CHICAGO — Thousands of Chicago’s public-school teachers will return to classrooms today, ending a strike that left more than 300,000 students out of school for 11 days, the city’s mayor announced Thursday.
A tentative contract deal between city officials and teachers in the nation’s third-largest school district resolved a tense standoff that had upended the lives of families all over the city and represented the biggest test to date of Chicago’s new mayor, Lori Lightfoot.
The walkout by the Chicago Teachers Union, which lasted longer than any schools strike in this city since 1987, was over an array of issues, beyond traditional questions over pay. The teachers called for more social workers, librarians and nurses in schools, smaller class sizes and protections for immigrant children. Over the last few weeks, teachers marched near schools and through the city’s downtown business district, as negotiations went on with city leaders.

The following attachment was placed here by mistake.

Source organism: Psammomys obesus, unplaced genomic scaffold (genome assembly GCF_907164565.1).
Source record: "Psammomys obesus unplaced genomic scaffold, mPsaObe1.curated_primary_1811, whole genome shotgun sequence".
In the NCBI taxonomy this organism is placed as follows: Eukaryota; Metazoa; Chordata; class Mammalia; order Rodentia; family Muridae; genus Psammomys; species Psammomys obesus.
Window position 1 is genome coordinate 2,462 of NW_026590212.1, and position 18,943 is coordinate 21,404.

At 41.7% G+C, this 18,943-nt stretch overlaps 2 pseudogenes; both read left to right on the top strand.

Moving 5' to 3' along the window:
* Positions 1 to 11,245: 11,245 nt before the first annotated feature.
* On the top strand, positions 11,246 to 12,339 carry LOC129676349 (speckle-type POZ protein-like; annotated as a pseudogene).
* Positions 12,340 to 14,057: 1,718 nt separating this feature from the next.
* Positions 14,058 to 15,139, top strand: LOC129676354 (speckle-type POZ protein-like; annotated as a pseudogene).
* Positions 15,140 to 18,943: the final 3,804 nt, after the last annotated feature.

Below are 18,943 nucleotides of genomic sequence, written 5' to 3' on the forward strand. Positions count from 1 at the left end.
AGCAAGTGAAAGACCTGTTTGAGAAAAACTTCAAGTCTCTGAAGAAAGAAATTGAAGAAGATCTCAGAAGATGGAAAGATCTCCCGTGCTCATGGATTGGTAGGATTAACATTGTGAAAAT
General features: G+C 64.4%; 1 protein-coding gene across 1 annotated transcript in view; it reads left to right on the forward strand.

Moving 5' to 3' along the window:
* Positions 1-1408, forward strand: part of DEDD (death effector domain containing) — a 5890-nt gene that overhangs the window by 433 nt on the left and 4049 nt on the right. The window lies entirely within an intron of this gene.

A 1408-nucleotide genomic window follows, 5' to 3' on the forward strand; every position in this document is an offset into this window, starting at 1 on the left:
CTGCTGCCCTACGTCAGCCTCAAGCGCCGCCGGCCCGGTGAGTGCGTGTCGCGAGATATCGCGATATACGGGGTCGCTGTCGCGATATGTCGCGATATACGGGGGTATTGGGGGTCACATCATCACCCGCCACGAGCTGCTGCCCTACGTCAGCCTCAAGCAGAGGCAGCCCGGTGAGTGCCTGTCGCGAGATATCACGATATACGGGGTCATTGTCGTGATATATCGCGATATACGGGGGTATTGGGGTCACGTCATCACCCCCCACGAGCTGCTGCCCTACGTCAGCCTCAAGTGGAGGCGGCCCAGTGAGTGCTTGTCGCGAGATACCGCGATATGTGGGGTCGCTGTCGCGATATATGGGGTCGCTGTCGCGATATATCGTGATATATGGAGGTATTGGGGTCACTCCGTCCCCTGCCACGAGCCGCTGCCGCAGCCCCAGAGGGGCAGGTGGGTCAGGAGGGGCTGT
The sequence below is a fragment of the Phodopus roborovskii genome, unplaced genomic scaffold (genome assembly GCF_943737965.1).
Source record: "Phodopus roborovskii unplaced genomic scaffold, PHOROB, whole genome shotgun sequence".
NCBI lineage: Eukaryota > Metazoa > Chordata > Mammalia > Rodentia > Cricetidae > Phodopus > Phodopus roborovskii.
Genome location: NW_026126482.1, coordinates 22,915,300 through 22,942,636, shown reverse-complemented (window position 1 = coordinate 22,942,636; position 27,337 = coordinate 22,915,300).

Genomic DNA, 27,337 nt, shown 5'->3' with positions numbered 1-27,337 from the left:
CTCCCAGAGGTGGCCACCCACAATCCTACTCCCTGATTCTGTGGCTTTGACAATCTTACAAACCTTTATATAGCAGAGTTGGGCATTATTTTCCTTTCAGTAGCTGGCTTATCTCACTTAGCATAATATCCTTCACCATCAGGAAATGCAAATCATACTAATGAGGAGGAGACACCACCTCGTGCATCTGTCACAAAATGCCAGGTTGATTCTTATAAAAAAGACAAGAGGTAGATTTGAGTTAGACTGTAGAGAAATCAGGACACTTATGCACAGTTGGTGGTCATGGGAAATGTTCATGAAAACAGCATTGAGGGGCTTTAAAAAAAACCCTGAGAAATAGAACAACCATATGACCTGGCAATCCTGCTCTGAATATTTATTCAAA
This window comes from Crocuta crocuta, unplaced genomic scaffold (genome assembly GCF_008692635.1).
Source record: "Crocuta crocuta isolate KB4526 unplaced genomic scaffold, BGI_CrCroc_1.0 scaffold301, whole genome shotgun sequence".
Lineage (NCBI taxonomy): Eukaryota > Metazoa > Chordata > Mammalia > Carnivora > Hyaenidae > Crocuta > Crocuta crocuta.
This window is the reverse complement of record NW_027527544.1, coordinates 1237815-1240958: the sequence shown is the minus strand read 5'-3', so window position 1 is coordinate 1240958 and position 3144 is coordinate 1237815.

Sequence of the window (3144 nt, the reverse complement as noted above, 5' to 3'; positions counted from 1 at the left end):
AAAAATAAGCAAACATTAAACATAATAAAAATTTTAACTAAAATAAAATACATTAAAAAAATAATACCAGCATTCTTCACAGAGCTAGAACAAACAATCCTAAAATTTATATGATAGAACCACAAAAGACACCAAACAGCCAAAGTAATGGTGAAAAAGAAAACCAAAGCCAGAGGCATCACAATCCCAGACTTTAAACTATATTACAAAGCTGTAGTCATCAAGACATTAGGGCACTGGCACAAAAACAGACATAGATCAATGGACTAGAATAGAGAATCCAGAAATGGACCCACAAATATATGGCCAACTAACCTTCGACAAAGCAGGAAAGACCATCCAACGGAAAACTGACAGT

In the end, the city said it had agreed to $35 million to reduce class sizes and hundreds of additional staff members by 2023. The city’s offer included a 16% salary increase over five years.
For Lightfoot, who was elected earlier this year, the strike provided a test of her leadership in a city where labor unions have broad support.
Lightfoot had campaigned on promises to address long-standing inequities in the city and to hire more school nurses and librarians. But she said she was constrained on what she could offer in the contract by the school district’s precarious financial position.
The strike, which was the first multiday work stoppage by Chicago Public Schools teachers since 2012, was the latest in a string of more than a dozen major walkouts by teachers across the country.
The Chicago Teachers Union clashed with Rahm Emanuel, Lightfoot’s predecessor as mayor, during the 2012 strike, which lasted seven school days. In December 2018, Chicago was the site of the first teacher strike at a charter school network.